- Do not use a child car seat that has been in a collision
- Check for any recalls/notices
- If the child car seat is on the recalls/notices list, contact the manufacturer to learn what to do
- Contact the manufacturer to get the user's manual for that child car seat model
- Check the list of parts in the manual to make sure no parts are missing or broken
- See if you can order missing parts from the manufacturer
- Do not use the child car seat until you have replaced any needed parts
- Open and close the buckle to make sure that it latches and unlatches
- Do not use the child car seat if you cannot latch or unlatch the buckle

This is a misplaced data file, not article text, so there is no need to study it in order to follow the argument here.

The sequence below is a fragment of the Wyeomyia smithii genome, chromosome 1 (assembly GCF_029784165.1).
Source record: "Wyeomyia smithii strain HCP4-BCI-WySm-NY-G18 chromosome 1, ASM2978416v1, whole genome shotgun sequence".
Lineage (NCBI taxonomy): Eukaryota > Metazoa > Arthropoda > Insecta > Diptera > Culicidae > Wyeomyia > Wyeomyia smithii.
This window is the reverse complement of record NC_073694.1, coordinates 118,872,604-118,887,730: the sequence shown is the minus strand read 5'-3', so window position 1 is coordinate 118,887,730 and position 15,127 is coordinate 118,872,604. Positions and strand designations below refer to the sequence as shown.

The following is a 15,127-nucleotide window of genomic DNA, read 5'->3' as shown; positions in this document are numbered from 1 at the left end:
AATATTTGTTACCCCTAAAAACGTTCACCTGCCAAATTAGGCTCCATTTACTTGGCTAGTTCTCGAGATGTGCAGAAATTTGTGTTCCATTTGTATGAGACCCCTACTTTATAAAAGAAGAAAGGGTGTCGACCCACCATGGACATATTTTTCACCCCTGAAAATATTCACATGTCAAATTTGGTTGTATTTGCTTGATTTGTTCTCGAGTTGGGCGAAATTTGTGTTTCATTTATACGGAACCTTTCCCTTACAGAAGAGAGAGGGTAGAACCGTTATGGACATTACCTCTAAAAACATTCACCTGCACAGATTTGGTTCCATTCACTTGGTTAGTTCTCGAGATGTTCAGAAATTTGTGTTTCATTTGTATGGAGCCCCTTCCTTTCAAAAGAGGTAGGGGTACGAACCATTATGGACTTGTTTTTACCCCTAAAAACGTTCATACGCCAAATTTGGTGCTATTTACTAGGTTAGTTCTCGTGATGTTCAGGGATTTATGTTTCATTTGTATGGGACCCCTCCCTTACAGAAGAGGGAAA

- Try adjusting the harness to make sure that you can tighten and loosen it
- Do not use the child car seat if you cannot adjust the harness
- Do not use the child car seat if the harness is missing, frayed, torn or discolored
- Open and close the chest clip to make sure it closes easily and remains closed
- Do not use the child car seat if the chest clip is missing or broken
- Please be aware that most, if not all, manufacturers place an expiry date on their child car seats and booster seats, even though it is not regulated or required by Transport Canada. For questions regarding the expiry date for a specific child car seat or booster seat, please contact the manufacturer.
- If you are considering buying a second-hand car seat, please also visit Health Canada's Second-hand car seat safety page for a few safety precautions to keep in mind.
How to register your child car seat or booster seat